Still Haven’t Found What I’m Looking For

  • What: Forest Dark
  • Who: Nicole Krauss
  • Pages: 290, hard cover
  • Genre: Contemporary fiction
  • Published: 2017
  • The lit: 1463390917-2400px1463390917-2400px of 5 flames

Sometimes flipping the last page of a book leaves us absolutely befuddled.

“What exactly happened here in these few hundred pages to which I devoted significant time, energy, and brain power?”

Fortunately, only a few books spur this thought. Nicole Krauss’ 2017 hit was one of them. For a novel that garnered much attention and praise and made many best-of lists, I was ready to be blown away. Forest Dark, however, left me lost and grasping for more clarity and purpose … not unlike the main characters.

Forest Dark

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Can’t Stop Won’t Stop

Every so often I come across a book that I just can.not.put.down.

Kevin Kwan had already given me one of those masterpieces in the first book of his showstopping series, Crazy Rich Asians. After feeling slightly disappointed with the sequel, Kwan lifted me back up in a triumph that completely took over one weekend.

You’re batting .667, Kwan, which is not too shabby.

Rich People Problems is a culmination of everything great about its predecessors: crazy characters, hilarious encounters, jaw-dropping money, exquisite details, twisting plots, and did I say jaw-dropping money? It’s almost as if Crazy Rich Asians and China Rich Girlfriend were the opening acts for this grand finale that possesses all the signs of a classic.

Rich People Problems

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Go Your Own Way

  • What: The Wife
  • Who: Meg Wolitzer
  • Pages: 219, soft cover
  • Genre: Contemporary fiction
  • Published: 2003
  • The lit: 1463390917-2400px1463390917-2400px1463390917-2400px1463390917-2400px of 5 flames

You’d think it would be hard to find humor in a 50-year relationship coming to a close. Meg Wolitzer makes it look easy though. As someone who is known for having little emotion, I fully appreciate that skill and enjoy seeing it at work. The ability to laugh at a divorce and the messed-up flaws of a relationship that’s become way too comfortable is not only refreshing, but it’s a necessary change in literature. That’s why you need to read The Wife.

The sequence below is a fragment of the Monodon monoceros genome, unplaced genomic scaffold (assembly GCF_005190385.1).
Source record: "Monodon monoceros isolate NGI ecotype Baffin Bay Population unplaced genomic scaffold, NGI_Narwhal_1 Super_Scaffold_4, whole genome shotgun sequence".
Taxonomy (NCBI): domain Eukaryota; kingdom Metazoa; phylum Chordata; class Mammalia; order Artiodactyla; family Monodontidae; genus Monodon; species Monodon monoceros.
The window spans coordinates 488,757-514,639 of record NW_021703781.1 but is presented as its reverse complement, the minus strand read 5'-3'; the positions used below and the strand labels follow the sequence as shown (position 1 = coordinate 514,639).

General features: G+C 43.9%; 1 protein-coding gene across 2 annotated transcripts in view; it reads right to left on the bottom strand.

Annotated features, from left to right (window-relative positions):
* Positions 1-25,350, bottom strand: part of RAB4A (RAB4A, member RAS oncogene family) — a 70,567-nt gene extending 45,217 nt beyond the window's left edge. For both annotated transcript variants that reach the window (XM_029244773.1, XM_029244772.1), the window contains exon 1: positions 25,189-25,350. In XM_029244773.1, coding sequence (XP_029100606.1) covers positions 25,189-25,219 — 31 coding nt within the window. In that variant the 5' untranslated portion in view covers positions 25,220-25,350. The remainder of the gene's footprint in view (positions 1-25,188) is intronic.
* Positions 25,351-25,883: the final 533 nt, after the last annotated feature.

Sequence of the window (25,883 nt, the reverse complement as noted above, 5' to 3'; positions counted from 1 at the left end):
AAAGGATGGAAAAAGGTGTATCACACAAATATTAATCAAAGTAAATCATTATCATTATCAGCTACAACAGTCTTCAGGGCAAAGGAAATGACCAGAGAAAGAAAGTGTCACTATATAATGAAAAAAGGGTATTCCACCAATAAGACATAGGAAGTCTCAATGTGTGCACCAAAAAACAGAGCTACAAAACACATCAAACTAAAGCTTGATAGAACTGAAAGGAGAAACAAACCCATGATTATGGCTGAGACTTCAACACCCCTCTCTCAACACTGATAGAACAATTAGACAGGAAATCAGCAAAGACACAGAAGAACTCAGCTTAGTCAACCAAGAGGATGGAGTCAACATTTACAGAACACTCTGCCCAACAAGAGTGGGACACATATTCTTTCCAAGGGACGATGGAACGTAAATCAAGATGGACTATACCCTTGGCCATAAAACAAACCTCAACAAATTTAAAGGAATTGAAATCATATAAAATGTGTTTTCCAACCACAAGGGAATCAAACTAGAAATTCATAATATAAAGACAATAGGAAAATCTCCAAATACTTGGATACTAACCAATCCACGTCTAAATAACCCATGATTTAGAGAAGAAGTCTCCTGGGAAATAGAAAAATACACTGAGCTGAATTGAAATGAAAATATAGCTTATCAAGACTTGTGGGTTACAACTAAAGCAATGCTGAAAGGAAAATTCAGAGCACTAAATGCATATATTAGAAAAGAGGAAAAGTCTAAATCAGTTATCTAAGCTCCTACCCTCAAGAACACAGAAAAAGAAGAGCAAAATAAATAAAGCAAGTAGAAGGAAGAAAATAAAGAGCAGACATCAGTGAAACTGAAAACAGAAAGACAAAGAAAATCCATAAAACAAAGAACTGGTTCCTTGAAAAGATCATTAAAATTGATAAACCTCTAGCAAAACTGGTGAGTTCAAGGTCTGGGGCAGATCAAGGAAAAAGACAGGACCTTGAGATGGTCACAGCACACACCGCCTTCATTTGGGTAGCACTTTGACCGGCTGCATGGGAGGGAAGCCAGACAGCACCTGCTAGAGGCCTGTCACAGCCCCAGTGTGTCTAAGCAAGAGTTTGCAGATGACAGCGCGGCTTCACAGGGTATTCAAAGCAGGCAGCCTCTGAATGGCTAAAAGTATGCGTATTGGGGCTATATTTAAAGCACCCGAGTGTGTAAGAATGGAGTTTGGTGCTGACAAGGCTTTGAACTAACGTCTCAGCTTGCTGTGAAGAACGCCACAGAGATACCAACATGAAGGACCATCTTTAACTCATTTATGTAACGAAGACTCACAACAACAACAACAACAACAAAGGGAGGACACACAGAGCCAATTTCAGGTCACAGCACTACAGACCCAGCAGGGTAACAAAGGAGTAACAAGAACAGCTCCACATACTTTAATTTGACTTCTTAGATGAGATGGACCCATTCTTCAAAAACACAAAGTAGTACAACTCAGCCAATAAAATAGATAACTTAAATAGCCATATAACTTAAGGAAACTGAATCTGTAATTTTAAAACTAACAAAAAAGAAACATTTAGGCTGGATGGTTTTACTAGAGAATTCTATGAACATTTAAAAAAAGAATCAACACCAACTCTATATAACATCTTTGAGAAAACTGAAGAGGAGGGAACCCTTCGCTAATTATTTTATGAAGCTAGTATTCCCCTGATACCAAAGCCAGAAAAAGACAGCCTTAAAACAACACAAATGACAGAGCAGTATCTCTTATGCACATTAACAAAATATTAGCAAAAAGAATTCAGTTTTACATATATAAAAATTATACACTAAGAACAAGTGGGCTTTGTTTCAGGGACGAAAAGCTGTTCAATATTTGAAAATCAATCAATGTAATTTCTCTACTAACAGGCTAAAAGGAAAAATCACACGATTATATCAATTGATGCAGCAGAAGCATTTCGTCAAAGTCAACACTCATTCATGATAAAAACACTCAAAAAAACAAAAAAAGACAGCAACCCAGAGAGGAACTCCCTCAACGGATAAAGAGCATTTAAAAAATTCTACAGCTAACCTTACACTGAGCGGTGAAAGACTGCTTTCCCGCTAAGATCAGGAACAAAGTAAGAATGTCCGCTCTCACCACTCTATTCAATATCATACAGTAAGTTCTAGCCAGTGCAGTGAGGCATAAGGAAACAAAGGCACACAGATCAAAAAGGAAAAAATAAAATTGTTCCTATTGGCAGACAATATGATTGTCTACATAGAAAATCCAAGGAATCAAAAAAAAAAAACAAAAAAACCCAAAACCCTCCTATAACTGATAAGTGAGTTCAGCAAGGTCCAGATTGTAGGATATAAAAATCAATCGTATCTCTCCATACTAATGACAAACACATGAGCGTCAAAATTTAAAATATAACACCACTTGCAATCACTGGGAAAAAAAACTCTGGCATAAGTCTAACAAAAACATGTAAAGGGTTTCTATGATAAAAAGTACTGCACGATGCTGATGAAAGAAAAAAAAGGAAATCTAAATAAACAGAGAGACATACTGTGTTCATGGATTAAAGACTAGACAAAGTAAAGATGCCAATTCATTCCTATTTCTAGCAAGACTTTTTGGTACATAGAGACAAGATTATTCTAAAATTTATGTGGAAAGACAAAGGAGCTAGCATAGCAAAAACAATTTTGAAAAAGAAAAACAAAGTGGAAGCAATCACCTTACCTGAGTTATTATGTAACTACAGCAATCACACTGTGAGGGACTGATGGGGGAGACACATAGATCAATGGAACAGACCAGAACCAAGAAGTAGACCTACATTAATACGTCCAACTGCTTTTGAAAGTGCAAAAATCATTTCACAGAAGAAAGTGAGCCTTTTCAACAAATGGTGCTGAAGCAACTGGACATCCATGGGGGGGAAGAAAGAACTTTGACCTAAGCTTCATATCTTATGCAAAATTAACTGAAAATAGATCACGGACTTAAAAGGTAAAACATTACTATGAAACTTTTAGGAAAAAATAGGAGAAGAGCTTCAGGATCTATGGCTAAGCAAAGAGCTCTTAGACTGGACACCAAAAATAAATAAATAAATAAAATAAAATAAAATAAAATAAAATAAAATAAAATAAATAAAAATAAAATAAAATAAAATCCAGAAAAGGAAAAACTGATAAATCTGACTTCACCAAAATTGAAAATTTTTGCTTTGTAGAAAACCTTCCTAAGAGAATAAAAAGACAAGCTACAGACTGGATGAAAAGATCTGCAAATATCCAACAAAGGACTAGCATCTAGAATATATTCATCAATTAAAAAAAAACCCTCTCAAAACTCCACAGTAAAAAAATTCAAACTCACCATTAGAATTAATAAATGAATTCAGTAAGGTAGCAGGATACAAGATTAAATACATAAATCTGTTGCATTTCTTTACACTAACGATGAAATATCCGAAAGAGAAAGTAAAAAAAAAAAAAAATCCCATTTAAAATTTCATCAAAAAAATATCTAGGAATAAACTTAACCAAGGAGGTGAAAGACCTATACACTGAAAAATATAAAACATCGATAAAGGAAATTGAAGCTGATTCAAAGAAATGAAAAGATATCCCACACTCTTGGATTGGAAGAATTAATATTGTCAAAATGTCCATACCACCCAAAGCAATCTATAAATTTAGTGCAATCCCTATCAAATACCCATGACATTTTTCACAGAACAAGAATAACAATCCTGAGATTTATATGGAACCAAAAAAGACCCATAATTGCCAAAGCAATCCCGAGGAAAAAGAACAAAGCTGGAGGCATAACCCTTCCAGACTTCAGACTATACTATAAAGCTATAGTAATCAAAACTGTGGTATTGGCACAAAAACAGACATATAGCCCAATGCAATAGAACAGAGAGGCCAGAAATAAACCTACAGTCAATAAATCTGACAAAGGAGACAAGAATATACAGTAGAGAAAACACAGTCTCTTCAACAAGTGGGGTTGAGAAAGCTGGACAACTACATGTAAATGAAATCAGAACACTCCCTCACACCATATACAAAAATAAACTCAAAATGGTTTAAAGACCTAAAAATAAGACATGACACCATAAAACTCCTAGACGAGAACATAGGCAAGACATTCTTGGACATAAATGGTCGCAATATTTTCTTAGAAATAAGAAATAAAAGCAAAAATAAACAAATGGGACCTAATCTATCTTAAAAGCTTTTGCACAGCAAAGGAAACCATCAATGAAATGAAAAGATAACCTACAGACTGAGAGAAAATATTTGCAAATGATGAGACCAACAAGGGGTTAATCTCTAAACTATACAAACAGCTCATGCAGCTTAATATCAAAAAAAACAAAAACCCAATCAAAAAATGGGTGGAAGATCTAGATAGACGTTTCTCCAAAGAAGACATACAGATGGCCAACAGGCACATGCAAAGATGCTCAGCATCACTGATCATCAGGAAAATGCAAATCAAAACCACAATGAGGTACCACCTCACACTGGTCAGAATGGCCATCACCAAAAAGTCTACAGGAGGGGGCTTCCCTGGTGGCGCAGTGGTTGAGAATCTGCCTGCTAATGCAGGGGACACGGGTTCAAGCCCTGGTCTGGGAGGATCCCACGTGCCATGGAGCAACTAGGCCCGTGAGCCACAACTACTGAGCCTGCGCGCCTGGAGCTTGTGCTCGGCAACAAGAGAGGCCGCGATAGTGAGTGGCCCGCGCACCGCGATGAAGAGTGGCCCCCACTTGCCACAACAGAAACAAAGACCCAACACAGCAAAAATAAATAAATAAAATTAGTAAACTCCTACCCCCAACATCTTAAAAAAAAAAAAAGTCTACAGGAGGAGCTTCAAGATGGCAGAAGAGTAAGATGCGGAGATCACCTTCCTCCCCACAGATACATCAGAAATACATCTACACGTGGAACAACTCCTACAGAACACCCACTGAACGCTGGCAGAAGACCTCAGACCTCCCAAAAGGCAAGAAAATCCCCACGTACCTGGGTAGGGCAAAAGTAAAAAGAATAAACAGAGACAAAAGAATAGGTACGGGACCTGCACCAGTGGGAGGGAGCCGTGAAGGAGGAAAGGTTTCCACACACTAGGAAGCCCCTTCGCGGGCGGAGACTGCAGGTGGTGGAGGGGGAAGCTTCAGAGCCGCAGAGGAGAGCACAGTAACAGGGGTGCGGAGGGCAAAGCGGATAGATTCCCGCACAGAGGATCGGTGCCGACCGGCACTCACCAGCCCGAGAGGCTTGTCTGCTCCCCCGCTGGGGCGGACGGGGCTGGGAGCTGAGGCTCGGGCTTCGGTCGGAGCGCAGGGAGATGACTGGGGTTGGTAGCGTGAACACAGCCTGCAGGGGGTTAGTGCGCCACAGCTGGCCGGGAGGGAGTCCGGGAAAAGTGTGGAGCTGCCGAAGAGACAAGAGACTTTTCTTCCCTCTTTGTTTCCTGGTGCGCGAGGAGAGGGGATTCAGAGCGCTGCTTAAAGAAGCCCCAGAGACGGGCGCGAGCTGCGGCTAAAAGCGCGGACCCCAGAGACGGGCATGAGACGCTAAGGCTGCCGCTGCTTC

Giggles aside, Wolitzer’s 2003 novel further demonstrates an interesting conundrum and one that so many couples are familiar with: Leaving is never easy when being together is all you’ve ever known. She flawlessly presents this internal struggle in a witty drama, which details the unpleasant feelings that can develop after being with someone for half of a century. It’s the perfect combination of humor and reality, and literature could certainly use more of it.

*PSA: No disrespect to Glenn Close because I have not seen the 2017 movie adaptation of The Wife, but do not skip the book for the movie. Writing like this needs to be experienced on its own, away from the dramatics and artistry of the silver screen.*

The Wife

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Beautifully Broken

Loneliness comes in many forms. It can be bestowed upon us by our peers, it can be a solace we seek, and it can also be all we’ve ever known. I’m a 26-year-old woman with a solid group of friends across the country, who’s in a happy three-year relationship, and who considers her family dear confidantes. Do I ever get lonely? Of course I do.

Nobody can evade loneliness, but author Gail Honeyman wrote to its all-consuming effects in her debut novel, Eleanor Oliphant is Completely Fine. She told British bookstore Foyles that the idea for her debut novel came to her after reading an article about loneliness.

“When I thought more about it, I realised that there were plenty of potential routes to a young person finding themselves in those circumstances, through no fault of their own, and how hard it can be, at any age, to forge meaningful connections.”